Popular television shows like “Law & Order” often show paralegals in the thick of research. While research is an aspect of the job, it’s by no means the most prevalent part of the job.

Firms may differ in exact job description, and paralegals working in small firms often take on tasks that legal secretaries and office managers complete in larger firms. However, most paralegals will work with pleadings and contracts, completing edits and revising the documents.

Paralegal duties often include writing memos and drafting documents or briefs. As a paralegal you might be charged with going over lengthy contracts to catch the attorney’s mistakes.

Because these documents are presented in court, the paralegals preparing them are held to a standard of perfection. This can be one of the most frustrating and difficult aspects of the profession—completing lengthy documents within the attorney’s timeline and under their specific expectations.

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When Working in a High Stakes Field Like Law, Expect Your Work to Be Critiqued

Preparing highly scrutinized documents for court is not for the faint of heart. Attorneys are known to be demanding and critical, and that criticism falls directly on the paralegal.

We had the opportunity to speak to Dana Medley-Vogel, who has been working as a paralegal for a decade now. Over those ten years, she’s learned to go with the flow and become a better paralegal by listening to criticism and using it as an opportunity to learn. As Dana put it:

“Being a paralegal is one of those professions where you have to be okay with your work being critiqued and kind of ripped up and not be offended by that. It doesn’t mean you didn’t write it well— it means that the attorney may have something different in mind. Or, sometimes you start something and they change their mind by the time you finish it. For some people, that’s very difficult.” Dana Medley-Vogel

Can you change gears and follow the attorney’s lead even if you’re right in the middle of something? If not, this may not be the career for you. Sometimes you’ll be asked to fill in the hole you just dug then dig it again, and it has nothing at all to do with the quality or accuracy of your work.

Dana said, “I do a lot of contract work. The attorney may give me a 45-page contact to do edits on, and I may spend hours doing it. Then, they may talk to the clients and change their mind, and I’ll spend a lot of hours undoing and redoing it. And that could happen a ton of times. It’s a little bit maddening and frustrating. It’s one of those things that you can’t take personally, if you know it’s part of your job and you do what has to be done, you’ll be okay.”

How to Take Criticism… and Learn From It

Dana attributes the high turnover rate in the field to the fact that paralegals are expected to absorb so much criticism, which can feel very personal for some. “It’s been my impression in looking at how some people come and go in the field, it can be really hard to have an attorney criticize your work, and they take it personally,” she said.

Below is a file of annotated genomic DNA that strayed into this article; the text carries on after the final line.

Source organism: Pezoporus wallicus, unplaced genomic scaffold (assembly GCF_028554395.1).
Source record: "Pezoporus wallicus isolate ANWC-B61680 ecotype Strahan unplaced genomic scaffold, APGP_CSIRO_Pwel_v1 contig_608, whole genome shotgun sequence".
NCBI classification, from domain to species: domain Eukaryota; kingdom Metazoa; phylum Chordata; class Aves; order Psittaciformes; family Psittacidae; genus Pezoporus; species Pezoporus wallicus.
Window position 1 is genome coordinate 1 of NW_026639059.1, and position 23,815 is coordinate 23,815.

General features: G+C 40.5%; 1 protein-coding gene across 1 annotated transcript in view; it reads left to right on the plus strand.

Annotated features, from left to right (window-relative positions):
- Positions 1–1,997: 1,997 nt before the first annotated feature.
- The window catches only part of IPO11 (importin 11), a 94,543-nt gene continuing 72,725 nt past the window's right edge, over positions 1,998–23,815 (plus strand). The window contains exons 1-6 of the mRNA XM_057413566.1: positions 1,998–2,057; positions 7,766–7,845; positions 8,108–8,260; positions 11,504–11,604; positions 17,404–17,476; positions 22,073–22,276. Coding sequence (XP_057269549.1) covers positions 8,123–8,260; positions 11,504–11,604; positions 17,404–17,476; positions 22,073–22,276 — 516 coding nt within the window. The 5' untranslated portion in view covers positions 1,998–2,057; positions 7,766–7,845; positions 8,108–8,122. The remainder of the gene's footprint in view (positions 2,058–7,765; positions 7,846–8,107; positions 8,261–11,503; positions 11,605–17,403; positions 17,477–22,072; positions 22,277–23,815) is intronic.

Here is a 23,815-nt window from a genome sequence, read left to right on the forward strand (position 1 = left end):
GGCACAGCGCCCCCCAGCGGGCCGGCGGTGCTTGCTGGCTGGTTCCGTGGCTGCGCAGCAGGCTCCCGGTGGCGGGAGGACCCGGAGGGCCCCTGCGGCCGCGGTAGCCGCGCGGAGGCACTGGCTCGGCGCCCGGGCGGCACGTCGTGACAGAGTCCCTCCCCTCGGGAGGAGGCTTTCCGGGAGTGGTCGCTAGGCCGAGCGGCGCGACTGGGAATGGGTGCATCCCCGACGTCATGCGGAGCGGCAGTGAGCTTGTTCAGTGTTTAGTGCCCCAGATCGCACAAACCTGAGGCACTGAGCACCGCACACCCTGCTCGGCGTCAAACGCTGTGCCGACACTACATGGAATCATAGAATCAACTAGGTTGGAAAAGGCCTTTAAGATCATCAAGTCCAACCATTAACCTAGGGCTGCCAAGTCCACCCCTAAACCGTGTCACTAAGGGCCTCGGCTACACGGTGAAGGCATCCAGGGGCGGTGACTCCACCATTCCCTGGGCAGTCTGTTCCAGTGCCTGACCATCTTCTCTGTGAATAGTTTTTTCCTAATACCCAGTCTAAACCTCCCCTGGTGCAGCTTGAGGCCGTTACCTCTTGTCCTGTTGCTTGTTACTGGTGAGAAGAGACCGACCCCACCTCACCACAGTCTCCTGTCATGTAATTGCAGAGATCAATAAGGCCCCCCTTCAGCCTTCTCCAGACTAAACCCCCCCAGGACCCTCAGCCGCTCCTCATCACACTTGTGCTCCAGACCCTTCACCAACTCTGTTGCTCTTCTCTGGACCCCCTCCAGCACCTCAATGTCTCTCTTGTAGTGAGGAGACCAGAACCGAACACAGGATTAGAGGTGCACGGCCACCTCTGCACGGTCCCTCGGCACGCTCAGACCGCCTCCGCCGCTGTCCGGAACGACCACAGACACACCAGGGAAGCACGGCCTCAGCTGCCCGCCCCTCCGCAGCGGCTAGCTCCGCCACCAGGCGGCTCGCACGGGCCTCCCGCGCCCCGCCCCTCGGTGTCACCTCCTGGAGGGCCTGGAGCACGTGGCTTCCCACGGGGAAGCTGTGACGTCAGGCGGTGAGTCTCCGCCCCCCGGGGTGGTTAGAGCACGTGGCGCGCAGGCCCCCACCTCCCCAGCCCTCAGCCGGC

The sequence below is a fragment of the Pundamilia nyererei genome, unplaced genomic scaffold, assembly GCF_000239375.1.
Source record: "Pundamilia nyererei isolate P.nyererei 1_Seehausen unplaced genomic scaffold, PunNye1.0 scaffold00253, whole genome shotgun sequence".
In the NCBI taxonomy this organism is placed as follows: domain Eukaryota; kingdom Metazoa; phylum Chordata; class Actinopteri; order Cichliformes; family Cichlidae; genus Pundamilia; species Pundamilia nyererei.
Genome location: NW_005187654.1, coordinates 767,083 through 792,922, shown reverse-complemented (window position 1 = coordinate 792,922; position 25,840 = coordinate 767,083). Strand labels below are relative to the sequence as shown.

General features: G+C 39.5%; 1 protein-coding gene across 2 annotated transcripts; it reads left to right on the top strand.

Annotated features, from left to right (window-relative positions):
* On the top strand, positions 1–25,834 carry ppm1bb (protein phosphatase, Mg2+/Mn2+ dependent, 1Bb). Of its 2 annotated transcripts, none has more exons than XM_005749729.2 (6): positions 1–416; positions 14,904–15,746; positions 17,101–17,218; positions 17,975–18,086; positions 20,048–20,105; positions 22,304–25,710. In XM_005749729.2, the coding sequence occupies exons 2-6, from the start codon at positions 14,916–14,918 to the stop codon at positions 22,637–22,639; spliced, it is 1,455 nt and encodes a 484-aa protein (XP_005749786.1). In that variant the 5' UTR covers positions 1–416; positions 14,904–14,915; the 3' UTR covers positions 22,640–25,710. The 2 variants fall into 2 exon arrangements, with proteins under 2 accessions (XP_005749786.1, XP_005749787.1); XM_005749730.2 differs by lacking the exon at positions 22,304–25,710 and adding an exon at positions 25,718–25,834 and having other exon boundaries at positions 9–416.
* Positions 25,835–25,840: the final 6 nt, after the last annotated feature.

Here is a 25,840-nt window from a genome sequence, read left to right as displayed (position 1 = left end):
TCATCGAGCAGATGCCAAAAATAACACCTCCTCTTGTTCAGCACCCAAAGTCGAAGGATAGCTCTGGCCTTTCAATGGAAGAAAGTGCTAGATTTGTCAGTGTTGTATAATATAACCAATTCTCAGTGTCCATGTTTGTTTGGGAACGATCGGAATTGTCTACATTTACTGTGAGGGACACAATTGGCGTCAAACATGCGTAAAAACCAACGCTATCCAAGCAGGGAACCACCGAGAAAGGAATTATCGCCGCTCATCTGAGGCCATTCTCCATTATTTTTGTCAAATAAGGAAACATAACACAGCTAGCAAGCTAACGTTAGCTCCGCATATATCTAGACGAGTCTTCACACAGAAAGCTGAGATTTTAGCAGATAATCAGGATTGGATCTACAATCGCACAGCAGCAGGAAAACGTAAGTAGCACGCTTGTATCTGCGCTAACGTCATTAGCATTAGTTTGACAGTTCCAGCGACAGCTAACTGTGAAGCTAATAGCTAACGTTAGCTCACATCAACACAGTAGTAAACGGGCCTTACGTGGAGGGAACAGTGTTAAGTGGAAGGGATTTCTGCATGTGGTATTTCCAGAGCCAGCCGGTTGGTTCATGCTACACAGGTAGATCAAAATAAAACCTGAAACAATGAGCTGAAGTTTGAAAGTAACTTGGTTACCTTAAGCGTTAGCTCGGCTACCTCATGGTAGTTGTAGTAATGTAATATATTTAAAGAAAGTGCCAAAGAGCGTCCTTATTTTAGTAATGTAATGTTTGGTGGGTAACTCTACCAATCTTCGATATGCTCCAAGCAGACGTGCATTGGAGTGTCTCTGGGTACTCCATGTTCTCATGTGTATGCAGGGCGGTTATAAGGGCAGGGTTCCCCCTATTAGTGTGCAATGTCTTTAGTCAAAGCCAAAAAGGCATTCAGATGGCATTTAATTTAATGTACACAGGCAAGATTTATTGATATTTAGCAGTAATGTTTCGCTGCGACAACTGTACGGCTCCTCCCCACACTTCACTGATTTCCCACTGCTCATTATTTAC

Rather than taking the criticism personally, there’s a better option.

Successful paralegals are able to see a critique of their work as an opportunity to become a better paralegal. Deadlines are short and accuracy is of utmost importance. As Dana advised, it’s best not to take criticism to heart.

By moving forward and completing the attorney’s request even if it means you have to start from scratch, work late, or complete work under tight deadlines, you’ll set yourself apart as a confident, capable paralegal.

The Attorney Calls the Shots. The Sooner You Accept That the Better

As a paralegal, you’ll be subject to the whims of the attorneys that you work for.

Dana explained, “The attorney may come out and say, I need you to work on this. I’ll be in the middle of it and the attorney will come back out and ask me to do something else. And you get working on that, and there’s kind of a back and forth. If you’re geared towards starting Project A and completing it, not wanting to be interrupted, that can be hard and you can get frustrated.”

Learning to accept criticism and improve your work is one hurdle. The next is learning how to accommodate the attorney’s needs, which sometimes means leaving a project unfinished.

“It’s kind of one of those things that if you don’t overthink it, and you know there’s a reason you’re switching gears, it helps. Sometimes, you don’t always know the reason, but the bottom line is that it doesn’t matter what the reason is, the attorney gets to call the shots, that’s their position. Your age and experience can play a factor in how you deal with that. The older you get, the more you realize that life doesn’t happen the way you want it to, and you’ve got to be flexible. If you learn to expect some of that, things get a little easier. For some people, changing gears is hard,” Dana said.

What Would a Successful Paralegal Do?

There is a high turnover rate in the legal field in general, including the paralegal profession. This is often attributed to the stress of the job, including the stress of facing criticism on a regular basis.

Successful paralegals who have spent significant time in the field and are valued by their employers for having learned to accept a certain amount of stress as being all in a day’s work.

Cases can be won or lost depending on correct documentation. Focus on improving the skills that make you a great paralegal: strong communication and proofreading skills, and don’t be afraid to clarify what the attorney needs.

Each attorney has his or her own preferences. Adjusting to the way a certain attorney or law firm works can be extremely difficult. However, rebounding off of criticism and using as it a way to adjust your approach and get better at what you do is ultimately the only way you to land on your feet and continue to thrive in a fast-paced law office or corporate legal department.